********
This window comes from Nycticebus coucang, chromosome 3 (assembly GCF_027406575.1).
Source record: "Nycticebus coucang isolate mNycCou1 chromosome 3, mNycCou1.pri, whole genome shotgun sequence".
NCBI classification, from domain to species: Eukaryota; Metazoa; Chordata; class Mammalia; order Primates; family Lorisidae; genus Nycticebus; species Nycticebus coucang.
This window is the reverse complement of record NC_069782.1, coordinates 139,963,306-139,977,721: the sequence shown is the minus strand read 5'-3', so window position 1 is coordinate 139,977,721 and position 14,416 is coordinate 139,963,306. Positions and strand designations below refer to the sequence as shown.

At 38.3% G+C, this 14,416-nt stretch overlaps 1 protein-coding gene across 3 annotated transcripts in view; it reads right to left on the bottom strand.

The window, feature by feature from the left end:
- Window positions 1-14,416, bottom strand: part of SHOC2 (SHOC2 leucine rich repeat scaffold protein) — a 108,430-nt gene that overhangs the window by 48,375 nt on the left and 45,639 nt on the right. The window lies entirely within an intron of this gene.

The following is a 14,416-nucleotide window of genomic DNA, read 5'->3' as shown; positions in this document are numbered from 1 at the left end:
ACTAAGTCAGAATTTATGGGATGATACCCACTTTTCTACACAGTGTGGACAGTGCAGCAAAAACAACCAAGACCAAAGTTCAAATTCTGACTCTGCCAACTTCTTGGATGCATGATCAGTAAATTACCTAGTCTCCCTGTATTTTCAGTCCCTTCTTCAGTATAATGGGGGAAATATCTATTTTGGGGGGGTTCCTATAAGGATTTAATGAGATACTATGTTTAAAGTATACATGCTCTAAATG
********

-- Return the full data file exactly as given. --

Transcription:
This window comes from Nycticebus coucang, chromosome 3 (assembly GCF_027406575.1).
Source record: "Nycticebus coucang isolate mNycCou1 chromosome 3, mNycCou1.pri, whole genome shotgun sequence".
NCBI classification, from domain to species: Eukaryota; Metazoa; Chordata; class Mammalia; order Primates; family Lorisidae; genus Nycticebus; species Nycticebus coucang.
This window is the reverse complement of record NC_069782.1, coordinates 139,963,306-139,977,721: the sequence shown is the minus strand read 5'-3', so window position 1 is coordinate 139,977,721 and position 14,416 is coordinate 139,963,306. Positions and strand designations below refer to the sequence as shown.

At 38.3% G+C, this 14,416-nt stretch overlaps 1 protein-coding gene across 3 annotated transcripts in view; it reads right to left on the bottom strand.

The window, feature by feature from the left end:
- Window positions 1-14,416, bottom strand: part of SHOC2 (SHOC2 leucine rich repeat scaffold protein) — a 108,430-nt gene that overhangs the window by 48,375 nt on the left and 45,639 nt on the right. The window lies entirely within an intron of this gene.

The following is a 14,416-nucleotide window of genomic DNA, read 5'->3' as shown; positions in this document are numbered from 1 at the left end:
ACTAAGTCAGAATTTATGGGATGATACCCACTTTTCTACACAGTGTGGACAGTGCAGCAAAAACAACCAAGACCAAAGTTCAAATTCTGACTCTGCCAACTTCTTGGATGCATGATCAGTAAATTACCTAGTCTCCCTGTATTTTCAGTCCCTTCTTCAGTATAATGGGGGAAATATCTATTTTGGGGGGGTTCCTATAAGGATTTAATGAGATACTATGTTTAAAGTATACATGCTCTAAATG